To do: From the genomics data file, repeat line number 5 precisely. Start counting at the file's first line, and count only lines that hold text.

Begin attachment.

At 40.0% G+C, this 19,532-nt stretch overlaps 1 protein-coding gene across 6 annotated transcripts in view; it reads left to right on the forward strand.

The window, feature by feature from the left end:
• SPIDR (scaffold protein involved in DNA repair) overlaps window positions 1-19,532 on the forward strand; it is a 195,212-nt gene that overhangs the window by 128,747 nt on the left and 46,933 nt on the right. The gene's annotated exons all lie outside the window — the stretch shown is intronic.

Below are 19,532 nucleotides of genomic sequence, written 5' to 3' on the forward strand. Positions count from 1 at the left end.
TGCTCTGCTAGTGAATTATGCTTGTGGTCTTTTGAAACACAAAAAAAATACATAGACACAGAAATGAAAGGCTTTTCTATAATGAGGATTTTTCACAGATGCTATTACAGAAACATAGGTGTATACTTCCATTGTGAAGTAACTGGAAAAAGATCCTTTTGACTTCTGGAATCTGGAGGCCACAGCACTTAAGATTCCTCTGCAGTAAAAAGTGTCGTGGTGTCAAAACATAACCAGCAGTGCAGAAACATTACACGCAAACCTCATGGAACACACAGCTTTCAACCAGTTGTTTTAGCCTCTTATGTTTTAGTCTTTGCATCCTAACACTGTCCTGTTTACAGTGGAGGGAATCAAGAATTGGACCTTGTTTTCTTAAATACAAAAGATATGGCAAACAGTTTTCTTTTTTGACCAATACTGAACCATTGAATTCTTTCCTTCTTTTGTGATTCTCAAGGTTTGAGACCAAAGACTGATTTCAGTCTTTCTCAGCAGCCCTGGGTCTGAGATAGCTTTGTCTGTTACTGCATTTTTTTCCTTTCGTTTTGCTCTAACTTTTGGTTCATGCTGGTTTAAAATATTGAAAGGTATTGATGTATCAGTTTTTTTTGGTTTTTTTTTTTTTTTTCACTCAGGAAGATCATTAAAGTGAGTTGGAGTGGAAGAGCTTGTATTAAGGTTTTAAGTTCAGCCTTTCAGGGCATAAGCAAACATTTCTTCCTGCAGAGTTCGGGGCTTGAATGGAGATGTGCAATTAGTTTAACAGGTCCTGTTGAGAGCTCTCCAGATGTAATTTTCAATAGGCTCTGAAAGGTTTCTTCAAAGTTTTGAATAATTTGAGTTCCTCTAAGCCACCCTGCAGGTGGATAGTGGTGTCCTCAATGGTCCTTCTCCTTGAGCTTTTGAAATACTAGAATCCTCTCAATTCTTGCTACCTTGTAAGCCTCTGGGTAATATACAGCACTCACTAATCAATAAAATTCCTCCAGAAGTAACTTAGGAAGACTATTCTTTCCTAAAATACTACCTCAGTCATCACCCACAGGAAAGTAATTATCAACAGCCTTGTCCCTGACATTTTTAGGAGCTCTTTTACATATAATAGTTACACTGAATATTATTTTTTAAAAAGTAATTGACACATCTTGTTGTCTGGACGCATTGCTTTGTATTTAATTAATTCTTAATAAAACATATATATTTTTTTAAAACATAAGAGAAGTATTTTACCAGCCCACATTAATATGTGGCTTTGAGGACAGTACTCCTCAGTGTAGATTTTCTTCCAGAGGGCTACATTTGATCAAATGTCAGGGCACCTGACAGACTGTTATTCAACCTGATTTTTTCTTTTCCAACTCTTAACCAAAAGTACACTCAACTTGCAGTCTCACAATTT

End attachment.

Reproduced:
TGCTCTGCTAGTGAATTATGCTTGTGGTCTTTTGAAACACAAAAAAAATACATAGACACAGAAATGAAAGGCTTTTCTATAATGAGGATTTTTCACAGATGCTATTACAGAAACATAGGTGTATACTTCCATTGTGAAGTAACTGGAAAAAGATCCTTTTGACTTCTGGAATCTGGAGGCCACAGCACTTAAGATTCCTCTGCAGTAAAAAGTGTCGTGGTGTCAAAACATAACCAGCAGTGCAGAAACATTACACGCAAACCTCATGGAACACACAGCTTTCAACCAGTTGTTTTAGCCTCTTATGTTTTAGTCTTTGCATCCTAACACTGTCCTGTTTACAGTGGAGGGAATCAAGAATTGGACCTTGTTTTCTTAAATACAAAAGATATGGCAAACAGTTTTCTTTTTTGACCAATACTGAACCATTGAATTCTTTCCTTCTTTTGTGATTCTCAAGGTTTGAGACCAAAGACTGATTTCAGTCTTTCTCAGCAGCCCTGGGTCTGAGATAGCTTTGTCTGTTACTGCATTTTTTTCCTTTCGTTTTGCTCTAACTTTTGGTTCATGCTGGTTTAAAATATTGAAAGGTATTGATGTATCAGTTTTTTTTGGTTTTTTTTTTTTTTTTCACTCAGGAAGATCATTAAAGTGAGTTGGAGTGGAAGAGCTTGTATTAAGGTTTTAAGTTCAGCCTTTCAGGGCATAAGCAAACATTTCTTCCTGCAGAGTTCGGGGCTTGAATGGAGATGTGCAATTAGTTTAACAGGTCCTGTTGAGAGCTCTCCAGATGTAATTTTCAATAGGCTCTGAAAGGTTTCTTCAAAGTTTTGAATAATTTGAGTTCCTCTAAGCCACCCTGCAGGTGGATAGTGGTGTCCTCAATGGTCCTTCTCCTTGAGCTTTTGAAATACTAGAATCCTCTCAATTCTTGCTACCTTGTAAGCCTCTGGGTAATATACAGCACTCACTAATCAATAAAATTCCTCCAGAAGTAACTTAGGAAGACTATTCTTTCCTAAAATACTACCTCAGTCATCACCCACAGGAAAGTAATTATCAACAGCCTTGTCCCTGACATTTTTAGGAGCTCTTTTACATATAATAGTTACACTGAATATTATTTTTTAAAAAGTAATTGACACATCTTGTTGTCTGGACGCATTGCTTTGTATTTAATTAATTCTTAATAAAACATATATATTTTTTTAAAACATAAGAGAAGTATTTTACCAGCCCACATTAATATGTGGCTTTGAGGACAGTACTCCTCAGTGTAGATTTTCTTCCAGAGGGCTACATTTGATCAAATGTCAGGGCACCTGACAGACTGTTATTCAACCTGATTTTTTCTTTTCCAACTCTTAACCAAAAGTACACTCAACTTGCAGTCTCACAATTT